I'm here now because of my faith. That's what got me singing and what has kept me singing. That is what I have: what has kept me doing right and has provided me with the chances and the attitude and the skills to do this.
So I went in front of the judge, and I had my St. Jude prayer book in my pocket and my St. Jude medal. And I'm standing there and that judge said I was found guilty, so he sentenced me to what the law prescribed: one to 14 years.
I never really got paid for 'Tell It Like Is,' but I look back at it and say God knew what he was doing; he probably figured that if I had got money back in them days, I wouldn't be here now. That's okay. I'm here. And I'm still singing the song.
You've just got to sing, do some kind of singing every day. Early mornings and cold weather can mess with that. I drink special teas with cayenne pepper, but I think you're psyching yourself out, really.
My brother Art was a doo-wopper. He had a group that sat out on a park bench in New Orleans and sang harmonies at night, and they'd go around and win all the talent shows and get all the girls, you know.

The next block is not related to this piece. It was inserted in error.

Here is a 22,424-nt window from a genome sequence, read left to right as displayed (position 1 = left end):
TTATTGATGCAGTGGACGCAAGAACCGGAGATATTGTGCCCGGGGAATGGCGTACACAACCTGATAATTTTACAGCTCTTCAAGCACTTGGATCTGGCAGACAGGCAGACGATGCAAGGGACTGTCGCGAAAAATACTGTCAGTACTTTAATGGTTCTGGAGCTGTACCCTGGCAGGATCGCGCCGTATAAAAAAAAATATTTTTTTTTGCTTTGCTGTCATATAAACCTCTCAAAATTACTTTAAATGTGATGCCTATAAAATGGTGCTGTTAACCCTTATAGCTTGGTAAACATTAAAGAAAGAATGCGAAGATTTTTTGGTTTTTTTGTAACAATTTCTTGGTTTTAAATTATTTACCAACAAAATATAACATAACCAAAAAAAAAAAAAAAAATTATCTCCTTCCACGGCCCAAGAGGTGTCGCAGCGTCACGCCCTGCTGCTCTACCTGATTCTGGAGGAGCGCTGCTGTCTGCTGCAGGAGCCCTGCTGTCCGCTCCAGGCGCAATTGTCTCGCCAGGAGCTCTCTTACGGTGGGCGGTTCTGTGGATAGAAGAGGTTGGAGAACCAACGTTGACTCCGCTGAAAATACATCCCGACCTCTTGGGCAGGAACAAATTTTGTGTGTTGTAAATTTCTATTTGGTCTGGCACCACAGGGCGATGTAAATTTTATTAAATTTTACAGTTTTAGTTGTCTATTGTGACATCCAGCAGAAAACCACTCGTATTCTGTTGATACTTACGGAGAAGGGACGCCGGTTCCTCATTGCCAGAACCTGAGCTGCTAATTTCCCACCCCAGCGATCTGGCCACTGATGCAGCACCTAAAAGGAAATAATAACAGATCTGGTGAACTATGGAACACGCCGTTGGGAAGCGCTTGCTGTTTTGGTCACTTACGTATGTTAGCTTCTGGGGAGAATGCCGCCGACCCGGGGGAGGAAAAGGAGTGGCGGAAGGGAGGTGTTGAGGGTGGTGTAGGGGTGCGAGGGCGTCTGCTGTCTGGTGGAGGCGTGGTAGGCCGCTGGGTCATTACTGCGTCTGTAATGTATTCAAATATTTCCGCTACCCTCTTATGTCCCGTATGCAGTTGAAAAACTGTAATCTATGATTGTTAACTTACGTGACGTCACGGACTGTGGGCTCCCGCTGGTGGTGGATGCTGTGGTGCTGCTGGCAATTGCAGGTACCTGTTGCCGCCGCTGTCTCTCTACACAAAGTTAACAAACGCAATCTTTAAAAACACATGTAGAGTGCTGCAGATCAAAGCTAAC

When I was growing in the Callope project, we had an oval parkway. Pavement ran around this whole thing. We'd skate or ride bicycles. There were benches and trees out there. It was paradise to us. They finished building it the same year I was born.
Doo-wop is the true music to me, man. Doo-wop was what nurtured me and grew me into who I am, and I guess even when I was in school, the teacher probably thought I had ADD or something every day, because I'd be beating on the desks, singing like the Flamingos or the Spaniels or Clyde McPhatter or somebody.
When I'm singing, it's a mixture of my innocence in the projects, my mom and dad. It's all the good and the bad, the laughs and the frowns that I went through and seen other people go through. Then you be trying to write it. Whatever's coming out, you try and make it all cool.
'Yellow Moon' was a poem. My wife at the time, Joel - she's dead now - it was our 25th anniversary. She had the chance to go on a cruise with her sister. And I'm home with the kids and looking up, and I saw the big moon, and I just started writing.
I used to always sing my way into the movies and the basketball games or whatever. I'd sing for whoever's on the door, and they'd let me in. I used to think I was Nat King Cole back in the day, you know. So I'd sing something like, 'Mona Lisa, Mona Lisa, men have named you,' and they'd let me in.